While the differences between the humble Ford and its more refined company of the day were never far from my thoughts, I can say that what the modified sports car for the average man lacked in refinement, it made up for with an overabundance of fun and character. Tickford’s enhanced Mustang offered the most the fun of the trio.
Cameron and the Mustang GT had proven to be fun travel buddies, but after one final jaunt up a narrow hillclimb course it was time to part ways and move to phase two of our experiment.Not Disappointed
Despite McLaren being a poster car of mine since the F1 debuted in the early 1990s, I’d never had the opportunity to experience one on the road. Meeting one’s hero so often leads to bitter disappointment, but I’m glad to report back that this was not the case. It was everything I’d imagined it to be; perhaps even more.
As refined as the McLaren 675LT’s alien-like exterior is, it offers an entirely different feel from inside the cockpit; power delivery is brutal when given the opportunity to flex its muscles.
In every aspect practicality and comfort seem to be happily sacrificed for outright performance, just as a pure sports car should be built.
The acceleration was mind-blowing, but that’s to be expected with 700Nm of torque and almost zero turbo lag. The experience was only heightened by the growl and snarl of the 665 hp (496kW) 3.8-litre twin-turbo, mid-mount engine just inches from your ears. The McLaren 675LT is unquestionably the fastest factory car I’ve ever sat in.
Need to reign in some of that excess speed quickly? No problem. Even in the rain, the 675LT’s braking was equally impressive as its power delivery. I’d be very interested in experiencing what this monster of a machine is capable of in more suitable conditions.
While the McLaren may be as close as I ever get to experiencing a fighter jet, its obsession with pure performance makes it my go-to option for a hard drive. But it’s also the car I’d be least likely to choose if I needed to take a quick trip to the grocery store or a daily commute to the office.
I don’t imagine many McLaren owners would be limited to one car of course, but for argument’s sake, let’s imagine that somebody created a super practical super-sports. How would it compare to both its sporty competition or the humble family car? I’d have to wait until after a hearty lunch at the Deviation Road Winery to find out.Getting Lusso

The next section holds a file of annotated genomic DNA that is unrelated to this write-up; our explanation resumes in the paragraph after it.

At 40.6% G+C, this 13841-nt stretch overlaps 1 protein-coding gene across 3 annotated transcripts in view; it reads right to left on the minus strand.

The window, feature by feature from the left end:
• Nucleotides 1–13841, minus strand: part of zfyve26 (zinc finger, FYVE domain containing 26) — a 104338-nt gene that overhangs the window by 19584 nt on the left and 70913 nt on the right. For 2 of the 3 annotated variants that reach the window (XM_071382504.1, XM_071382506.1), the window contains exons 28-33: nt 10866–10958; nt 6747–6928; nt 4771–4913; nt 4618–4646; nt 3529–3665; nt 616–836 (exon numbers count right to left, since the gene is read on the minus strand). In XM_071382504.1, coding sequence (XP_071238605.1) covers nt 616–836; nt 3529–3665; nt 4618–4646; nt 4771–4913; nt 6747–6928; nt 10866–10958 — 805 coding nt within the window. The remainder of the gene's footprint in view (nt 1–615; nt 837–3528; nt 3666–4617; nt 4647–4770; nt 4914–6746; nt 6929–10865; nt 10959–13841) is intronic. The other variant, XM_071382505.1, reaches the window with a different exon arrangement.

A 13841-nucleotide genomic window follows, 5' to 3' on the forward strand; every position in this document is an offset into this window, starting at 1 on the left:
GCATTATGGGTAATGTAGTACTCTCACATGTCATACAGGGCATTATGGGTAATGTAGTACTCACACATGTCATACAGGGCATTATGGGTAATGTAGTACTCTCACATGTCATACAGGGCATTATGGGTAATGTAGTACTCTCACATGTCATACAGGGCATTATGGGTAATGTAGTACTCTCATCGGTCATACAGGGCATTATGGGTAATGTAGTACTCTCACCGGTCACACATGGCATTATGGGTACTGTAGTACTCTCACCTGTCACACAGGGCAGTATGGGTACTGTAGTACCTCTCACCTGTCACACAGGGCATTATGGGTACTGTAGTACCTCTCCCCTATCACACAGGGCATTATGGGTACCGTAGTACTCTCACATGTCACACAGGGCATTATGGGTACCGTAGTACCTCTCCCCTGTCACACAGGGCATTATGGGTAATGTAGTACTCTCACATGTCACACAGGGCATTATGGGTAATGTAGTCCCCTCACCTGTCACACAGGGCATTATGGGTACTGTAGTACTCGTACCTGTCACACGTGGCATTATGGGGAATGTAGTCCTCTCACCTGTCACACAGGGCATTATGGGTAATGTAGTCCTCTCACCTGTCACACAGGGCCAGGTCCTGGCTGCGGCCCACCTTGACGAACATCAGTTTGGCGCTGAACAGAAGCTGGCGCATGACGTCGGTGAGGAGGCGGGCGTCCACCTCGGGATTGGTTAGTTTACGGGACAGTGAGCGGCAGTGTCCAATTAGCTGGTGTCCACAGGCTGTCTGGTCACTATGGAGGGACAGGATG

With our group unable to eat any more, it was time to pair up with Craig Lowndes and ride shotgun in Ferrari’s GTCLusso T for the Prima Tour’s final stages.
Unveiled in 2016 at the Paris Motor Show, the GTC4Lusso replaces the FF. Its hatchback design is undoubtedly one of the more striking designs from Maranello over the past few years.
Its twin-turbocharged V8 engine rated to 602hp (449 kW), and 760Nm of torque means you’ll be forced to think of another excuse for why the kids were late to school again.
The Lusso T may have been the least powerful vehicle of our trio, but it was difficult to tell from within the cabin. Even in the slippery conditions I don’t think we were too far from Ferrari’s claimed 3.5-second 0-100km/h (0-60mph) benchmark.
Despite almost needing a set of binoculars to see past the long bonnet that allows for the larger V12 in the Lusso T’s big brother variant, the four-wheel steering and active suspension gave the illusion that we were behind the wheel of something half its size. Its fast turn-in gobbled up the ribbon of winding tarmac as made through the tighter sections on our way back to civilisation.
What seperated the Lusso T from the rest of the pack was its attention to detail and inability to compromise on comfort and luxury. The cabin has more in common with a penthouse suite than something you’d find at the racetrack. It’s a beautiful place to be.
While it might not compete with the McLaren when it comes to pure performance, or Tickford’s Mustang for its sense of youthful fun, it doesn’t need to. It does a remarkable job of simultaneously satisfying both one’s need for speed and desire to be pampered. It would also make an excellent choice for that late night grocery run.
While these were the highlights of the tour, this is not all from this particular adventure. There’s still the small matter of the Adelaide Motorsport Festival itself to share with you. More on that, soon.